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The Southern Magnolia

Nick Caligari

“Hey Nick, so you’re in that tree class, or whatever, right? Well ok, so what’s this one called?” (points to a Southern Magnolia) My response: “Oh that? Why, that is a…beautiful tree.” I gave a similar response to a series of these questions my friend asked me. They were slightly immature. Silly, yet kind of funny. Unfortunately, they were serious responses. I knew nothing of trees, except that they were green in the summer, orange in the fall, bare in the winter, and would bud in the spring. Some held fruits I could pick off, and some produced pollen that made me wish autumn was an everlasting season.  At best, I knew only of their scientific purposes. I mean, I would like to think most people are aware of how we derive the oxygen we breathe. However, if even I knew it, then it must be common knowledge, thus diminishing its marvel. So what is so special about them?  Why am I even in this class? Why did I insist on taking it when my chances of enrollment were so grim this year? Last year, in fact, I was rejected due to class capacity. The answer? The Southern Magnolia.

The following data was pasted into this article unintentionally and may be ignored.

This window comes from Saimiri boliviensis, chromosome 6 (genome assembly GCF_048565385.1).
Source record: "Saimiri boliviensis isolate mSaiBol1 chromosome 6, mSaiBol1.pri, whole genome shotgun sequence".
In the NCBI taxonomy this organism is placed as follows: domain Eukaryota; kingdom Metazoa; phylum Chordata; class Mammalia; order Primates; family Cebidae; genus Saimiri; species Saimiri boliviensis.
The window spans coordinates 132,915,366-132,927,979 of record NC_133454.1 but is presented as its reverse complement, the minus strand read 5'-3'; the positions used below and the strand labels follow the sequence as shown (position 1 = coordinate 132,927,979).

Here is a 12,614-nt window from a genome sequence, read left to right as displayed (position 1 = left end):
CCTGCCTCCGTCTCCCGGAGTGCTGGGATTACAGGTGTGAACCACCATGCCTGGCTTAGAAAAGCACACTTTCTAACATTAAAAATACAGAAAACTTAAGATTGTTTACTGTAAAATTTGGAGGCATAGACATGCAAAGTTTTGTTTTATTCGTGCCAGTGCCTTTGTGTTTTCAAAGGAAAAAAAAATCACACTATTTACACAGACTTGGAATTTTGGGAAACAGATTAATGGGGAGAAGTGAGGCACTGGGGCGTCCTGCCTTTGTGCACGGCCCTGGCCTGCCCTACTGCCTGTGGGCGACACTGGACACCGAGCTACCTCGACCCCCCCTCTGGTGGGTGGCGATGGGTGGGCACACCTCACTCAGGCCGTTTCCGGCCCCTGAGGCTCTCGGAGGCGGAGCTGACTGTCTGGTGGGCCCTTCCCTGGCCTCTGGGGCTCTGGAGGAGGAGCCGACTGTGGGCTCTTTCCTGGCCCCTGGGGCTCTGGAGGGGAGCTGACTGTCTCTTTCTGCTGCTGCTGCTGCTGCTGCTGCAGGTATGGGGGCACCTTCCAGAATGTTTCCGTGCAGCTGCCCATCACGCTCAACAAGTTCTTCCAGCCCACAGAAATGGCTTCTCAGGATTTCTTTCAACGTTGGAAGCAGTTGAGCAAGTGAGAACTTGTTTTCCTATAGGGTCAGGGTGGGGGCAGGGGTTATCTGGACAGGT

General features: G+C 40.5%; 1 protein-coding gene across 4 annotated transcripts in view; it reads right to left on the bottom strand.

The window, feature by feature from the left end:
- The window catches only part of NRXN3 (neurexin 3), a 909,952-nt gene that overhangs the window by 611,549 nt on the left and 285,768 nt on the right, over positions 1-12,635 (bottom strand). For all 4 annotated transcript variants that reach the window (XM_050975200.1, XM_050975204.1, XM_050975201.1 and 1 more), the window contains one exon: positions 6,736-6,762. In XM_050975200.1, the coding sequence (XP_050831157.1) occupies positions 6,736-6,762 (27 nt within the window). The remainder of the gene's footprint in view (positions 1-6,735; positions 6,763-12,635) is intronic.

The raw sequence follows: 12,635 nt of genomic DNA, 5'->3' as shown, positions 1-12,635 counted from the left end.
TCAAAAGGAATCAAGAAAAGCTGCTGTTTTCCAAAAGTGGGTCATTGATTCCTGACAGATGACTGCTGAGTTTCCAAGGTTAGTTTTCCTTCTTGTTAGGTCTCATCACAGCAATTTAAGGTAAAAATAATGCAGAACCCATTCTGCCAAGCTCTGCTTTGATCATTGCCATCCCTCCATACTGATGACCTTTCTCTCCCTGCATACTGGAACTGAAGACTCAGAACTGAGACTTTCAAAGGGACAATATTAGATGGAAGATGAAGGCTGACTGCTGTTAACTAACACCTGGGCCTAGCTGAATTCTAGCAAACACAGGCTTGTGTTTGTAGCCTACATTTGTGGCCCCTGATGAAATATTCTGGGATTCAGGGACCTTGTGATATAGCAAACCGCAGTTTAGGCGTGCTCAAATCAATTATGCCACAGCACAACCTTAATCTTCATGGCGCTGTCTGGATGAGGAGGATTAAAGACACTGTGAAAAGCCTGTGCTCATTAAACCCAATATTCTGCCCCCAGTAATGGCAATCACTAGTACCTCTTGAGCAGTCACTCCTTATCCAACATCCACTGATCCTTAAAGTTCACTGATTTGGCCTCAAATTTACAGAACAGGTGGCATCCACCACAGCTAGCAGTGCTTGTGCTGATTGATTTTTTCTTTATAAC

Allow me to be candid here. If I ended this segment by saying the Southern Magnolia is gorgeous, then I have not done it or the UNC-CH campus justice. The Southern Magnolia, scientific name Magnolia Grandiflora, is an evergreen tree with an appearance that is simply magnificent in the spring and summer and has a commanding presence. It is a type of tree in which its aesthetic properties are more than enough to sum up its regality. Planted right outside of Phillips Hall, it has become somewhat of a monument itself.  Sitting underneath it has helped me many times relieve stress while doing homework, or accomplish light reading. Its very presence is a psychological remedy.  And yet there is still far more to it, scientifically and aesthetically. Both these qualities ultimately attribute to its overwhelming beauty. Having lived in Chapel Hill for nearly all my life, I was not really impressed by the campus because nothing was new to me. Well, that is until I laid eyes on the Magnolia tree, among other things. The combination of a dense dark trunk, long strong branches, glossy green leaves, wooded cone-like fruit speckled with bright-scarlet seeds and beautiful white flowers dotting the tree is something you simply cannot conceive. It is just there already, designed by nature. Regarding its characteristics, the Magnolia is a large tree capable of growing to a height of about 80 ft. Its thick trunk averages around 2-3 feet in width and its leaves can grow up to 10 inches in length. Lastly, the flowers blossom in the form of a saucer, which spread out and are 6-8 inches wide. Everything about this tree is excessive in size, which makes its splendor all the more apparent. Nevertheless it is also very delicate and patience is a virtue when it comes to the Magnolia. It is different than most, and has its quirks. As an evergreen tree, its leaves remain green, but it drops leaves 365 days a year. At the same time, it has an incredibly slow growth rate. Some trees’ growth rate can be rated on a numerical scale, but the Magnolia’s slow growth rate cannot easily be quantified.